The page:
Tanvi Misra is a staff writer for CityLab covering immigrant communities, housing, economic inequality, and culture. She also authors Navigator, a weekly newsletter for urban explorers (subscribe here). Her work also appears in The Atlantic, NPR, and BBC.
The map, created by a self-professed rail geek, plots geotagged train-related Flickr images.
Nick Benson is a self-professed train geek. He has chased trains around the Midwest. When he "catches" them, he takes their picture and shares them with other train enthusiasts online. One day he hopes to photograph trains in other parts of the world—in countries such as Switzerland, Chile, and Australia.
"It might seem a bit strange to someone who doesn't groove on trains," says Benson via email. "It's an interesting hobby and subculture."
To nudge along his dream of chasing trains, Benson created an online atlas of railway photography called the "railfan atlas" in 2014. The atlas plots geotagged Flickr rail images onto a world map so train-related pictures are in one, easily accessible place. It displays thumbnails of the most popular images based on the number of Flickr favorites and comments. The atlas also creates a heat map to give a sense of where train photos are taken most frequently.
Here are train photography hotspots in and around Philadelphia:
And here's a picture of a freight train raging through a blizzard in Philadelphia, taken in the winter of 2010, shown on the map as a thumbnail:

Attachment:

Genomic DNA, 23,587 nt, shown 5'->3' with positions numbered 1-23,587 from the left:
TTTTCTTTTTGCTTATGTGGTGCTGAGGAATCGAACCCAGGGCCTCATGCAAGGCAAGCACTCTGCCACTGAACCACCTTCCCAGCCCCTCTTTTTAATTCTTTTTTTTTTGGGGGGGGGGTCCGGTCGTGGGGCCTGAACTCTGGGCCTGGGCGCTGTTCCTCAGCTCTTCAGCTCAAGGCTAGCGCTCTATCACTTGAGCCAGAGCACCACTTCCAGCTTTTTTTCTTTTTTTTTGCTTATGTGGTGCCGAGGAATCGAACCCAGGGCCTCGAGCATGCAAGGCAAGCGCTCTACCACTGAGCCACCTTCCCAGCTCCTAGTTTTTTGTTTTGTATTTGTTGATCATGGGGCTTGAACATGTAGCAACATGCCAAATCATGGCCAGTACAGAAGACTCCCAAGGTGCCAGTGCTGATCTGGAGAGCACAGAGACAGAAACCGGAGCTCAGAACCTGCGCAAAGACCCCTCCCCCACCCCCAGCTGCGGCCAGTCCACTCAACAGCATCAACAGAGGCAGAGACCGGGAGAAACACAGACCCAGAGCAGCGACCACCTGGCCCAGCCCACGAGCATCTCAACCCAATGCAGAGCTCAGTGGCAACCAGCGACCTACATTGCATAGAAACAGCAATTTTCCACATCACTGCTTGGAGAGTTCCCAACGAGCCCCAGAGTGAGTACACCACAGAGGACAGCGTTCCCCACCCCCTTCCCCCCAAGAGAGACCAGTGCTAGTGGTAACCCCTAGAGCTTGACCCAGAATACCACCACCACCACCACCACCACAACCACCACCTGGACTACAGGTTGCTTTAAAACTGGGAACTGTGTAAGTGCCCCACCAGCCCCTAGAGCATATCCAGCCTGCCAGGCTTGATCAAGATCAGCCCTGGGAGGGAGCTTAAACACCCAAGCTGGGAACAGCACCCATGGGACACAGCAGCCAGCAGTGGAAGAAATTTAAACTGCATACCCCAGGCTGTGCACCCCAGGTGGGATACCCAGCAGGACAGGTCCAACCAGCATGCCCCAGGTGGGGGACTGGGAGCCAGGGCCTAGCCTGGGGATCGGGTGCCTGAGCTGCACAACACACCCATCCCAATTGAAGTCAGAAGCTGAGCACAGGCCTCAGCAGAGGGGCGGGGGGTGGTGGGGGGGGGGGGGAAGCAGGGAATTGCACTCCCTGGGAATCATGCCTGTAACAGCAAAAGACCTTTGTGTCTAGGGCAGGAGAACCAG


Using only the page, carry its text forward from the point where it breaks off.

When planning a trip in search of a fresh and not-yet-photographed train, Benson and other "railfans" can look at the maps and get an idea of what they're getting into. "I wanted a tool that would allow me to find cool spots to take train photos in new places," he says. Benson says railway buffs are fascinated by an array of train features: tiny details such as the rivets (the grooves on the side of the car), or the entire locomotive.
"Some people are producing images that can stand on their own as fine art," he says.
Currently, the atlas has 450,000 images in its database—a lot of them by fellow "railfans" who keep the site going. "While traffic to the site has been more of a steady trickle than a torrent, the people who do visit are spending a lot of time exploring," says Benson.